I’m guessing you do a better job than I in praying for someone who mistreats you. In fact, I typically stink at it. When someone says unkind words, or displays hateful actions, or mistreats me in any kind of way, I struggle internally. My selfishness and desire to be right want to retaliate, to get back, to get even.
Lately, however, God is working on me in this area. (It’s not a lesson I’m enjoying learning, though.) In fact, He enabled me the opportunity to try it out last evening.
Someone I don’t know or don’t follow commented on one of my Instagram posts, and honestly, I was quite shocked last evening when I read it. My post was filled with encouragement (or at least I thought so), but this person disagreed on a minor part of my post (the coffee I picked up that day), and let me have it. To the point of indirectly called me an “Instagram bimbo,” and ending the comment with sarcasm.
How can someone turn something positive into something so negative?
For a second or two, I wanted to lash out. To respond back with something not so nice. I wanted to prove my point and be “right.” I took a breath, instead in that moment, and read it to my husband sitting across the room from me. He shot me one of his smirks and shook his head. “Someone’s trying to push your buttons.” Yep, I certainly felt those buttons being pushed.
Instead of reacting with my first inclination, I decided to be nice. After all, what kind of witness would I be if I sent back a snarky comment? Would that glorify God? Probably not. So, I simply responded to the unkind comment with a “thank you” and a thumbs up.
My mind then recited past statements tucked away for such a time as this:
“Haters are gonna hate.”
“No one has the power to negatively affect you unless you let them.”
“Hurting people hurt people.”
“Miserable people will try to make you miserable, too.”
“Don’t let one negative person ruin your day.”
All those helped me put this comment in perspective. What helped me the most, however, was recalling scripture.
What was it that Jesus said to do when someone mistreats me?
“Your ancestors have also been taught ‘Love your neighbors and hate the one who hates you.’ However, I say to you, love your enemy, bless the one who curses you, do something wonderful for the one who hates you, and respond to the very ones who persecute you by praying for them.Matthew 5:43-44 TPT
Yes. Pray. But wow. This translation spoke to my heart. As I moved back to the sink to finish the last of the dinner dishes, I silently prayed for this person. “God, bless this one who wrote unkind words. I don’t know this person but You do. Draw this one to You and reveal Yourself to him/her. Thank You for giving me the opportunity and enabling me to pray.”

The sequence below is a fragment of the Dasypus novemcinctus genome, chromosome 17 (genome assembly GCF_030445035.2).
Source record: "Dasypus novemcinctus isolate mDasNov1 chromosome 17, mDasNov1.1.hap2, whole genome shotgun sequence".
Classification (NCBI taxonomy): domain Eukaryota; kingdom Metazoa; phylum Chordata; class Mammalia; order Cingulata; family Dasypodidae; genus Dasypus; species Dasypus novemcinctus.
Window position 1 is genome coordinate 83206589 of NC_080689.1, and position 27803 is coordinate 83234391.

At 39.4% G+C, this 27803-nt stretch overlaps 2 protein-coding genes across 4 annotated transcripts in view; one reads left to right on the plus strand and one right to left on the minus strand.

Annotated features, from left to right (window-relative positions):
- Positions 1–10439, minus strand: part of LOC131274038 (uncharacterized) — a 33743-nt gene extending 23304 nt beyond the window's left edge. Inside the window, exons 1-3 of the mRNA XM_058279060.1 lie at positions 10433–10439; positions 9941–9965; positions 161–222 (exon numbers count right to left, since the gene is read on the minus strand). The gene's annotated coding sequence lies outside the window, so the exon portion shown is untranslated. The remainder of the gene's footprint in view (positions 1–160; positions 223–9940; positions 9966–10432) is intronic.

It’s not easy for me to pray for someone who mistreats me.
Let alone to do something wonderful for the one who hates me.
Did you catch the words in the above scripture before the pray-for-those-who-persecute-you part? “…do something wonderful for the one who hates you…”
What if you and I reacted like that? What if we did something wonderful for the ones who hate us? Would it make a difference? I think it would. Is it easy? Absolutely not.
Yikes! Enable me to be that kind of person, Lord. I can’t do that or react like that on my own. Help me, Lord, to do something wonderful for the ones who hate me.
We likely cannot do this on our own, but with God’s help, we can.
He will enable us to do what we cannot.
Is there someone who hates you? Someone who you know just doesn’t like you? You may not even know or understand why. But, what “something wonderful” could you do for this person? What can I do for the ones who don’t like me?
Share any ideas you may have in the comments below.
I’m going to sit and ponder this for awhile and pray about it. I trust God will show me. I may not be able to do “something wonderful” for this Instagram commenter, but I desire my heart to be bent in that way and for that to be my natural response in the future. So, the next time someone mistreats me (or you), may God remind me (and you) to pray for him or her and to follow it up with something wonderful.
You are a blessing, friend. I’m so glad we get to walk this road of life together. Thank you for being here.
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It is particularly difficult when the person is a family member. Pray,pray,pray
Yes, Deb. That’s the best thing we can do in situations like this. Thank you for sharing!
Please excuse the length of this – It is from: Walk With The King Daily Devotional (Robert A. Cook, June 7, 1912 – March 11, 1991)
Human nature being what it is, you will always find people who do not see things your way. Not all will treat you as well as you deserve to be treated. You may be a threat to them psychologically or socially, and they may oppose you even though you are doing a great work.
When I was in Chicago years ago, I was given responsibility and leadership in Youth for Christ. Not everyone believed in what we as an organization were trying to do. Now and then I would receive a hot letter—generally anonymous or signed “Your friend in Christ.” The biting criticism really hurt. One day I went to see Dr. H.A. Ironside who was at that time pastor of Chicago’s Moody Memorial Church. He was my friend, loyal to the point of standing by me even when it wasn’t advantageous to do so. Dr. Ironside sat back in his office chair, folded his hands on top of his capacious middle, just above the big gold watch chain that extended from side to side, and patiently listened as I told him my troubles.
When I paused for breath, he looked at me intently and with that famous voice and fatherly tone he said,
“Well, young man, if what your critics are saying about you is true—mend your ways.
If it is not true, forget it and go on serving God.”
This is wonderful. I’m so glad you shared it here. Wise words, indeed! I’ll go on serving God today. Hope you do, too!